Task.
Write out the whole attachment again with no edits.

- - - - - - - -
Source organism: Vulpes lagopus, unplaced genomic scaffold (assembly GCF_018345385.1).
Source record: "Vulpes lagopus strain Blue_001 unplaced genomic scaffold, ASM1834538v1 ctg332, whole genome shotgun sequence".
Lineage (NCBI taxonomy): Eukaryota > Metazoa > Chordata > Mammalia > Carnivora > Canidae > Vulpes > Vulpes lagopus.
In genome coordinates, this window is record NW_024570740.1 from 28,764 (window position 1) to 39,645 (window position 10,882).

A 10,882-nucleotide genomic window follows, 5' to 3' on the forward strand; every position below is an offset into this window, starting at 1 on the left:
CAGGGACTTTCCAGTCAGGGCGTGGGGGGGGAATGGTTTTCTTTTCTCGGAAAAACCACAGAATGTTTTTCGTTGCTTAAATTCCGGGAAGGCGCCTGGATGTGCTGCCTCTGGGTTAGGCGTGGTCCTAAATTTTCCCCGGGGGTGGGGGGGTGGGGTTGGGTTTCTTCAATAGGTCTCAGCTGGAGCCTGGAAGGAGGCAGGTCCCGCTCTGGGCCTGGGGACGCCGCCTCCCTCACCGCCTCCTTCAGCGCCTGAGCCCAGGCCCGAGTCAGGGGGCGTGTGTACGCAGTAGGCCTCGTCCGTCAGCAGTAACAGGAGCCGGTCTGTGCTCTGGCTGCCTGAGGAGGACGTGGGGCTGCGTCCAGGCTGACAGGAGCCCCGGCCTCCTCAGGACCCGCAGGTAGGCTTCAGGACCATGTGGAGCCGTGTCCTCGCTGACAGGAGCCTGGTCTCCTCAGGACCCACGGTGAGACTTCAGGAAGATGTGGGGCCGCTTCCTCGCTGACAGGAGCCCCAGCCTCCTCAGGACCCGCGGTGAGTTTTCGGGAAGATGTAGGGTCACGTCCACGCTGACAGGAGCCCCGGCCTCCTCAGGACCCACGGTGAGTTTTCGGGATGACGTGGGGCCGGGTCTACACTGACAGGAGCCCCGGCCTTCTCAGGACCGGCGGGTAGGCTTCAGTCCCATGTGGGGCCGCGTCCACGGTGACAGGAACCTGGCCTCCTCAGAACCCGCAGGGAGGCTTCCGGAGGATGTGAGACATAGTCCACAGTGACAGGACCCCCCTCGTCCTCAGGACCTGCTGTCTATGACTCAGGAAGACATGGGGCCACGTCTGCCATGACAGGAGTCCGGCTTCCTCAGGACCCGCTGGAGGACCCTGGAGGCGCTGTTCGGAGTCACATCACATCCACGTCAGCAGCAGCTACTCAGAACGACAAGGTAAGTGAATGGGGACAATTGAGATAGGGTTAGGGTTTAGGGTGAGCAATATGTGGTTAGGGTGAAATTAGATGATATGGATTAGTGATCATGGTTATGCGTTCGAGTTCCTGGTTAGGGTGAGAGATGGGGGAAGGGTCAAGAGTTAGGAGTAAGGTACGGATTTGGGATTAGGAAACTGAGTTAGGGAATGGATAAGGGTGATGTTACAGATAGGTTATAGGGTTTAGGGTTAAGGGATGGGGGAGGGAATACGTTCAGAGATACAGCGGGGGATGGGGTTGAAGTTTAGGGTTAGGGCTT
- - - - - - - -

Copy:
Source organism: Vulpes lagopus, unplaced genomic scaffold (assembly GCF_018345385.1).
Source record: "Vulpes lagopus strain Blue_001 unplaced genomic scaffold, ASM1834538v1 ctg332, whole genome shotgun sequence".
Lineage (NCBI taxonomy): Eukaryota > Metazoa > Chordata > Mammalia > Carnivora > Canidae > Vulpes > Vulpes lagopus.
In genome coordinates, this window is record NW_024570740.1 from 28,764 (window position 1) to 39,645 (window position 10,882).

A 10,882-nucleotide genomic window follows, 5' to 3' on the forward strand; every position below is an offset into this window, starting at 1 on the left:
CAGGGACTTTCCAGTCAGGGCGTGGGGGGGGAATGGTTTTCTTTTCTCGGAAAAACCACAGAATGTTTTTCGTTGCTTAAATTCCGGGAAGGCGCCTGGATGTGCTGCCTCTGGGTTAGGCGTGGTCCTAAATTTTCCCCGGGGGTGGGGGGGTGGGGTTGGGTTTCTTCAATAGGTCTCAGCTGGAGCCTGGAAGGAGGCAGGTCCCGCTCTGGGCCTGGGGACGCCGCCTCCCTCACCGCCTCCTTCAGCGCCTGAGCCCAGGCCCGAGTCAGGGGGCGTGTGTACGCAGTAGGCCTCGTCCGTCAGCAGTAACAGGAGCCGGTCTGTGCTCTGGCTGCCTGAGGAGGACGTGGGGCTGCGTCCAGGCTGACAGGAGCCCCGGCCTCCTCAGGACCCGCAGGTAGGCTTCAGGACCATGTGGAGCCGTGTCCTCGCTGACAGGAGCCTGGTCTCCTCAGGACCCACGGTGAGACTTCAGGAAGATGTGGGGCCGCTTCCTCGCTGACAGGAGCCCCAGCCTCCTCAGGACCCGCGGTGAGTTTTCGGGAAGATGTAGGGTCACGTCCACGCTGACAGGAGCCCCGGCCTCCTCAGGACCCACGGTGAGTTTTCGGGATGACGTGGGGCCGGGTCTACACTGACAGGAGCCCCGGCCTTCTCAGGACCGGCGGGTAGGCTTCAGTCCCATGTGGGGCCGCGTCCACGGTGACAGGAACCTGGCCTCCTCAGAACCCGCAGGGAGGCTTCCGGAGGATGTGAGACATAGTCCACAGTGACAGGACCCCCCTCGTCCTCAGGACCTGCTGTCTATGACTCAGGAAGACATGGGGCCACGTCTGCCATGACAGGAGTCCGGCTTCCTCAGGACCCGCTGGAGGACCCTGGAGGCGCTGTTCGGAGTCACATCACATCCACGTCAGCAGCAGCTACTCAGAACGACAAGGTAAGTGAATGGGGACAATTGAGATAGGGTTAGGGTTTAGGGTGAGCAATATGTGGTTAGGGTGAAATTAGATGATATGGATTAGTGATCATGGTTATGCGTTCGAGTTCCTGGTTAGGGTGAGAGATGGGGGAAGGGTCAAGAGTTAGGAGTAAGGTACGGATTTGGGATTAGGAAACTGAGTTAGGGAATGGATAAGGGTGATGTTACAGATAGGTTATAGGGTTTAGGGTTAAGGGATGGGGGAGGGAATACGTTCAGAGATACAGCGGGGGATGGGGTTGAAGTTTAGGGTTAGGGCTT